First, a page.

Another option is to use shallow rooting species that produce fibrous roots, such as linseed, phacelia and buckwheat. These options help aid rooting in the ‘top’ soil zone. Remember, within cover crop mixes it is as much about the biomass under the ground as it is above.
Generally, the farms rotation and the desired result will map out where different types of cover crops should be used, though if a farm is on several different types of soil, this may help make the decision. For example, a farm that goes from chalk to heavy clay may want to consider different mixtures on the different soil types. It could mean the same mixture is used, but at an adjusted seed rate.
Seed rate is also adjusted depending on the time of establishment – with the later a crop is sown, the more seed is needed, and the earlier it is sown, the less seed is needed.
Is cover cropping becoming more popular?
The practise of cover cropping is nothing new, having been carried out for hundreds of years. The difference is that previously people didn’t realise it was happening. Traditional farming methods – with smaller mixed farms that always had crops in the ground, livestock spread around and less effective combining – were conducive to a regenerative farming type model.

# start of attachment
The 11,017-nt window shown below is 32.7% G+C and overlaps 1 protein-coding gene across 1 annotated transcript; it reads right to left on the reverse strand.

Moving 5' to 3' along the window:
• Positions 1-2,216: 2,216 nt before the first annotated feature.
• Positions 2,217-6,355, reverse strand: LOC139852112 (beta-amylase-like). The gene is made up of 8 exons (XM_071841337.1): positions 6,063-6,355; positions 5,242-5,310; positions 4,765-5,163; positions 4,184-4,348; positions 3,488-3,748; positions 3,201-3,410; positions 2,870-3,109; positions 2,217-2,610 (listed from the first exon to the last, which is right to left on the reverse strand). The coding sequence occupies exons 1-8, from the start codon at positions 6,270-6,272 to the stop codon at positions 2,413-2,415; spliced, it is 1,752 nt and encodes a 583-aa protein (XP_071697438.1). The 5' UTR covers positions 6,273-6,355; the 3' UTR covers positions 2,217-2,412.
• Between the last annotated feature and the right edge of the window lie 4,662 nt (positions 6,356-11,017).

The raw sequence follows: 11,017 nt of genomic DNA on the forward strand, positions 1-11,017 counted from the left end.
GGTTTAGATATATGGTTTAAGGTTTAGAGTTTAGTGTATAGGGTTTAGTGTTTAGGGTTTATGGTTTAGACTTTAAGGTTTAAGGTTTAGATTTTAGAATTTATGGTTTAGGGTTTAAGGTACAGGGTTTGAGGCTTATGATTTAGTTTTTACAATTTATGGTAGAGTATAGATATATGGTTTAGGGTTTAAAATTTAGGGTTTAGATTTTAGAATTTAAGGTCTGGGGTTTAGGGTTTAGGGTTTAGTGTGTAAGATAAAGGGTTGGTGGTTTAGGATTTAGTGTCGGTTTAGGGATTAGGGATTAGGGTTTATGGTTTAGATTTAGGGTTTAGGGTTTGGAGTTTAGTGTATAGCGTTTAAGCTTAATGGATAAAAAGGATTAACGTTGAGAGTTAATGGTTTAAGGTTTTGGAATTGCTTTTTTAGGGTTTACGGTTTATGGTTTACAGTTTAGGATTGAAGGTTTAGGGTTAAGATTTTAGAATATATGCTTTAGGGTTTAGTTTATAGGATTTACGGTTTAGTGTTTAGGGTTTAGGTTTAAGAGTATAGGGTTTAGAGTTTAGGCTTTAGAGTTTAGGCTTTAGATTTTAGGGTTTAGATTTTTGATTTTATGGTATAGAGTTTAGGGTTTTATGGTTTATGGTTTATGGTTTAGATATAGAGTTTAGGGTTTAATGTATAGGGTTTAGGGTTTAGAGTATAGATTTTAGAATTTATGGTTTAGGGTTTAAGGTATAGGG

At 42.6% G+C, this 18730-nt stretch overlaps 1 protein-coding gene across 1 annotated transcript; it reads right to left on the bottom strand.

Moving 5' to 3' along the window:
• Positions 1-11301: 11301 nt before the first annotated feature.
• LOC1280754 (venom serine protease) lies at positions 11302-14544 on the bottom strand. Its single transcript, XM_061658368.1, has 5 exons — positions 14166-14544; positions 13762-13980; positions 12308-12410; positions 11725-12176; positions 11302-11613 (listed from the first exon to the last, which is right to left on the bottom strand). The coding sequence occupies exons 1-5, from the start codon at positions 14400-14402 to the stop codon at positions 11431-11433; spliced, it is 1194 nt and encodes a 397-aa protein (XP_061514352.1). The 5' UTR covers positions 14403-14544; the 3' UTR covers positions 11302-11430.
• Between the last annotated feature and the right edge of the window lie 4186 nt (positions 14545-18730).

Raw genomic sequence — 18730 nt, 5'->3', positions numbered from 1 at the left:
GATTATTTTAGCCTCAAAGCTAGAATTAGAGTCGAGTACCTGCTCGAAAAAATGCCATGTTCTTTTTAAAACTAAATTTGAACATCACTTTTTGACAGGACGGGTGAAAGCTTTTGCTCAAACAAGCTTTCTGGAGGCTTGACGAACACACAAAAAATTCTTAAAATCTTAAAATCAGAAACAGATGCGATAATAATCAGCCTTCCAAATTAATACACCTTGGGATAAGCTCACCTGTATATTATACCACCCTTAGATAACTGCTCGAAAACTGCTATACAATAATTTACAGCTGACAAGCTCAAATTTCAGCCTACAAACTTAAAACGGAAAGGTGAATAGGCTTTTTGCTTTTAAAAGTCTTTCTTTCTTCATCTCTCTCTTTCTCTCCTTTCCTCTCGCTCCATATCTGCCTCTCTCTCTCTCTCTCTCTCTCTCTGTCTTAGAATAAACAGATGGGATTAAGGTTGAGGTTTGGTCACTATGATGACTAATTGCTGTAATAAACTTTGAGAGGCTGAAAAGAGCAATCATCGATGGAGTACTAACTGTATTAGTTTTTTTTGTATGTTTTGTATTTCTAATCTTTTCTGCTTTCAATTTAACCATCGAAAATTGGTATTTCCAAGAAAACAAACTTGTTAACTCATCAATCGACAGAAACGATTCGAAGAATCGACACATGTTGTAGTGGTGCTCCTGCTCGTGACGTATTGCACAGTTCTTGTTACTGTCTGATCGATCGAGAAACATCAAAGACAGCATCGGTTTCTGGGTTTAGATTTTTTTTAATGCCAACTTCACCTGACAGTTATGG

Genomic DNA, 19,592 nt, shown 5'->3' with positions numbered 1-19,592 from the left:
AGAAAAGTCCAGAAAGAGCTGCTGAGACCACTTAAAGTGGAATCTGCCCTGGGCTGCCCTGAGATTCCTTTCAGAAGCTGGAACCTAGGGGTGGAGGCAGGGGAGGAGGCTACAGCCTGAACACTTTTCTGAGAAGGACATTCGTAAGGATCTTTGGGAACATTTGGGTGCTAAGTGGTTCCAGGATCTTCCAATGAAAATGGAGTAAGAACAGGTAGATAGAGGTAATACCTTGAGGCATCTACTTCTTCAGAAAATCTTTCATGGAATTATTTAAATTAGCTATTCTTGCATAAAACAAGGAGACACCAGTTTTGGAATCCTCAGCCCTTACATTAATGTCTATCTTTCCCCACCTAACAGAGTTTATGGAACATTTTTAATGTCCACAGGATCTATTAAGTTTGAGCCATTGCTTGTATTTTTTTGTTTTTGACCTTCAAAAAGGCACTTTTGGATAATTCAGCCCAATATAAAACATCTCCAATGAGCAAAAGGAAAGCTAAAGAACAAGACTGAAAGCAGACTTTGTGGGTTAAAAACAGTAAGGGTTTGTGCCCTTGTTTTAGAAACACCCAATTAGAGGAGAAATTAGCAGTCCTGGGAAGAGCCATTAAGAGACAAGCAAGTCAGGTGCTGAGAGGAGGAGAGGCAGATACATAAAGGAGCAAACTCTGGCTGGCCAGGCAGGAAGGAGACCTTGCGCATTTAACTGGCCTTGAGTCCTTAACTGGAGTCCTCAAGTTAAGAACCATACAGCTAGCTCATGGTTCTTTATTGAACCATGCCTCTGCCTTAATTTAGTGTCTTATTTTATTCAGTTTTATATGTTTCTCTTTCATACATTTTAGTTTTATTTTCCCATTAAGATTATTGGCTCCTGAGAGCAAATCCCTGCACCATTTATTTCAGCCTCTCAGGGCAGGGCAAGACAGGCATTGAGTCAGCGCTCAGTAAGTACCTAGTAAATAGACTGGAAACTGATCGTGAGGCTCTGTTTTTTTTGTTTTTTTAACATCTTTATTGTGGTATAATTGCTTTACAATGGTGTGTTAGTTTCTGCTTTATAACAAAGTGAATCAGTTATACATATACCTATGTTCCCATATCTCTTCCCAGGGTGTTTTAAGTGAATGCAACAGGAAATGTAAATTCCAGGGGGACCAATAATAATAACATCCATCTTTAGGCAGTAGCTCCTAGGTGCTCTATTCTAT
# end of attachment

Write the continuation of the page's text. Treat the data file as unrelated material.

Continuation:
In recent times, changing farming policy has brought more interest to these practises. Figures being published about carbon neutrality means many farmers are more aware of what they are doing and how they can give back to the environment – which does suggest a shift to cover cropping becoming more popular.
Lots of farmers and land managers have got an eye on getting themselves ready for ELMs (Environmental land management schemes). There are cover cropping options under current schemes such as SW6 – winter cover crops that are worth considering and can be very worthwhile.
There is also various funding from water boards who are increasingly paying farmers to cover the cost of seed, in an attempt to prevent nitrates and phosphates leaching into watercourses.